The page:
Several of my friends and colleagues have been critical of their social media experience recently — Twitter in particular. One friend left Twitter altogether last week. I’m sympathetic. I’m a serial Facebook quitter, and in the fall, I wrote a few blog posts about my disillusionment with relying on Twitter for social and professional conversations. I even took some time off . . . and enjoyed it.
And then there were conferences. Twitter is such an assett at professional conferences, adding a layer of depth to the presentations and conversations. Then came #moocmooc. And so Twitter dragged me back in.
For all of its benefits, Twitter still has a signal-to-noise ratio problem. And a harassment problem. It facilitates the antisocial and the parasocial alongside the social. Creative, and promiscuous, blocking helps the anti-/parasocial problem. But it’s still noisy, and even the good is under the control of the Twitter company. However, I’ve started trying two things this past week that are helping with these issues.
First, I’m largely ignoring my Twitter timeline, and instead, I’m following a few lists I’ve created, each of which have, at most, a few dozen people. This targeted reading, loosely by topic, means that I read less tweets, and that I can choose a topic to focus on at a given moment. (My lists include topics like critical pedagogy, music scholarship, digital humanities, social justice, Christianity, etc. I also follow hashtags like #mtped and #moocmooc.) The topical division is messy, of course, as individuals tend to tweet about more than one topic. But there is more signal and less noise on these lists, and less topic-jumping while reading one of these lists, than while reading my timeline. Since I’m following less people this way, I might miss something. But most of the good stuff I really need to see will be retweeted by someone in a list eventually. (And people retweeted often get added to the list.) And at some point, I have to resign myself to the fact that there will always be more good stuff out there than I have time to engage . . . and that’s okay.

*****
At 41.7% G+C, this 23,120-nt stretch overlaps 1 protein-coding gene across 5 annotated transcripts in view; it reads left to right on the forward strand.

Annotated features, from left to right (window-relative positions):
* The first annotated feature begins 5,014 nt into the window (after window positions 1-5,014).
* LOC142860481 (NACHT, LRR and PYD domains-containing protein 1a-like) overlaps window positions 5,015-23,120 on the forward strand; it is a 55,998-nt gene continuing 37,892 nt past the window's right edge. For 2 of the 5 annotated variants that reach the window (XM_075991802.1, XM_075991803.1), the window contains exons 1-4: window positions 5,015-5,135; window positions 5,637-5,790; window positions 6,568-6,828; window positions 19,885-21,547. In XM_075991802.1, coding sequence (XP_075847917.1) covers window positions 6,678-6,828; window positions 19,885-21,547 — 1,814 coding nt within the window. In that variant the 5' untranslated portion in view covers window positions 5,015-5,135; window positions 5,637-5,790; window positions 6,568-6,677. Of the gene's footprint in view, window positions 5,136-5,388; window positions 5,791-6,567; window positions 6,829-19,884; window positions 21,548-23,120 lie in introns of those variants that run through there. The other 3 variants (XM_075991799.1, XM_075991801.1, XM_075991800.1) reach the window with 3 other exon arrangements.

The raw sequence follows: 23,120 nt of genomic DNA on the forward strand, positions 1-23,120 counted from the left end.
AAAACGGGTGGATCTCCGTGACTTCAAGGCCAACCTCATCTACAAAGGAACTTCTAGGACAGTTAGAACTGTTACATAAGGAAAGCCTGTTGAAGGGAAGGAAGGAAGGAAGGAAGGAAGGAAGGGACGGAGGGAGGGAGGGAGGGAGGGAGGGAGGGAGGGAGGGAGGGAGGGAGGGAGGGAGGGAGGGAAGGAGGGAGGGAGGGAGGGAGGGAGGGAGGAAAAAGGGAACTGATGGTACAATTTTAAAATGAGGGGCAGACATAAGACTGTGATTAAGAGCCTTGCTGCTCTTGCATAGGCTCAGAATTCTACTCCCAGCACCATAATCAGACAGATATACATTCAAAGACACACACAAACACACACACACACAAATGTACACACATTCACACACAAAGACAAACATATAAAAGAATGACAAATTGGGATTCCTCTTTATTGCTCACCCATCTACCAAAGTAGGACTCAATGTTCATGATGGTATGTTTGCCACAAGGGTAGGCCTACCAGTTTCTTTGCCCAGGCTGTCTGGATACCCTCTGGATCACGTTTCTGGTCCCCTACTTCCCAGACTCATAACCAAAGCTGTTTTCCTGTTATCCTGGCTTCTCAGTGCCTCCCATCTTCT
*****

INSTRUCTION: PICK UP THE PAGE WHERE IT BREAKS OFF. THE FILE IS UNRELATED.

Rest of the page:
The other change I’ve made is installing Known on my server (sketches.shaffermusic.com). Known is a blog-like, social-media-like platform designed with POSSE in mind: Publish on your Own Site and Syndicate Elsewhere — a growing trend on the IndieWeb. Known double-publishes on Tiwtter (and other platforms) and uses webmentions to collect the ensuing conversations onto the original Known site. (Bridgy helps, too.) It also differentiates Tweet-like status updates from Facebook-like mini-blog entires without imposing character limits. It also integrates with social media conversations and @-replies pretty well. In short, it’s a pretty smooth way to own and control your content while connecting on proprietary social media networks.
I’ve found that more targeted reading makes me happier, and more targeted Twitter use means more time for longer-form reading and writing. Further, I really want to control my own content, and doing so makes me more excited about writing (as does having a new publishing toy . . . er . . . platform).
I’m liking this setup, at least for now. Targeted, meaningful engagement on Twitter, more time to read the longer-form pieces I find there, an easier and more “indie” way to engage, and more motivation to dig in and really write. Good stuff. And no need to leave Twitter just yet.
Kris Shaffer, Ph.D. (Yale University, 2011), is an Instructional Technology Specialist and adjunct instructor in Computer Science and Digital Studies at the University of Mary Washington and Contributing Editor for Hybrid Pedagogy. He is also the lead author of Open Music Theory.
Header image by Jared Tarbell.